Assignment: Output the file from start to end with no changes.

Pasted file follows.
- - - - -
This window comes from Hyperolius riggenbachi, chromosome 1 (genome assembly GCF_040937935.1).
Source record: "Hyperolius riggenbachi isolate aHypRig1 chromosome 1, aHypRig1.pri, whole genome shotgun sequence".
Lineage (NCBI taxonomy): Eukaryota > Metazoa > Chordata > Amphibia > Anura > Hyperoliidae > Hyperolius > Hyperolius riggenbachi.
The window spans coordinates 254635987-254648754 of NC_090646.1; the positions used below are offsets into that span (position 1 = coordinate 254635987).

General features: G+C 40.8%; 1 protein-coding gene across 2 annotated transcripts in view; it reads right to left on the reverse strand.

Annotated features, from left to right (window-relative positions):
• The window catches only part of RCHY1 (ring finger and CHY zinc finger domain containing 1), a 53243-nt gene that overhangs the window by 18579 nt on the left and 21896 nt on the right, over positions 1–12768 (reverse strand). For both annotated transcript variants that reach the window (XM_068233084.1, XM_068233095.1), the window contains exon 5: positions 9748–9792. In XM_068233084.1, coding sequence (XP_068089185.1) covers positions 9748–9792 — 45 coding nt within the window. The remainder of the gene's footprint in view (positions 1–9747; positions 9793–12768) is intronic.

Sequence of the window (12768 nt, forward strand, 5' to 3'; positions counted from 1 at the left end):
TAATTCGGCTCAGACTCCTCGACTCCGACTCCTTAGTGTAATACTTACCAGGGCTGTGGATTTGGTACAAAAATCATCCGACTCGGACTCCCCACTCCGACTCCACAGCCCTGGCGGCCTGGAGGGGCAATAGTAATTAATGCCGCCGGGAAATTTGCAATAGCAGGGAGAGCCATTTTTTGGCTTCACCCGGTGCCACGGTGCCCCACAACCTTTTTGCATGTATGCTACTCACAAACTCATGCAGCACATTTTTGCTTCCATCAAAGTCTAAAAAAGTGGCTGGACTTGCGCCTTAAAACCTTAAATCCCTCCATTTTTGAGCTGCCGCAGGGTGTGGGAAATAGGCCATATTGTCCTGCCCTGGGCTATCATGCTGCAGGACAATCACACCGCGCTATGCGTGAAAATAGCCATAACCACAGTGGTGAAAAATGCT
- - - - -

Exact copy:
This window comes from Hyperolius riggenbachi, chromosome 1 (genome assembly GCF_040937935.1).
Source record: "Hyperolius riggenbachi isolate aHypRig1 chromosome 1, aHypRig1.pri, whole genome shotgun sequence".
Lineage (NCBI taxonomy): Eukaryota > Metazoa > Chordata > Amphibia > Anura > Hyperoliidae > Hyperolius > Hyperolius riggenbachi.
The window spans coordinates 254635987-254648754 of NC_090646.1; the positions used below are offsets into that span (position 1 = coordinate 254635987).

General features: G+C 40.8%; 1 protein-coding gene across 2 annotated transcripts in view; it reads right to left on the reverse strand.

Annotated features, from left to right (window-relative positions):
• The window catches only part of RCHY1 (ring finger and CHY zinc finger domain containing 1), a 53243-nt gene that overhangs the window by 18579 nt on the left and 21896 nt on the right, over positions 1–12768 (reverse strand). For both annotated transcript variants that reach the window (XM_068233084.1, XM_068233095.1), the window contains exon 5: positions 9748–9792. In XM_068233084.1, coding sequence (XP_068089185.1) covers positions 9748–9792 — 45 coding nt within the window. The remainder of the gene's footprint in view (positions 1–9747; positions 9793–12768) is intronic.

Sequence of the window (12768 nt, forward strand, 5' to 3'; positions counted from 1 at the left end):
TAATTCGGCTCAGACTCCTCGACTCCGACTCCTTAGTGTAATACTTACCAGGGCTGTGGATTTGGTACAAAAATCATCCGACTCGGACTCCCCACTCCGACTCCACAGCCCTGGCGGCCTGGAGGGGCAATAGTAATTAATGCCGCCGGGAAATTTGCAATAGCAGGGAGAGCCATTTTTTGGCTTCACCCGGTGCCACGGTGCCCCACAACCTTTTTGCATGTATGCTACTCACAAACTCATGCAGCACATTTTTGCTTCCATCAAAGTCTAAAAAAGTGGCTGGACTTGCGCCTTAAAACCTTAAATCCCTCCATTTTTGAGCTGCCGCAGGGTGTGGGAAATAGGCCATATTGTCCTGCCCTGGGCTATCATGCTGCAGGACAATCACACCGCGCTATGCGTGAAAATAGCCATAACCACAGTGGTGAAAAATGCT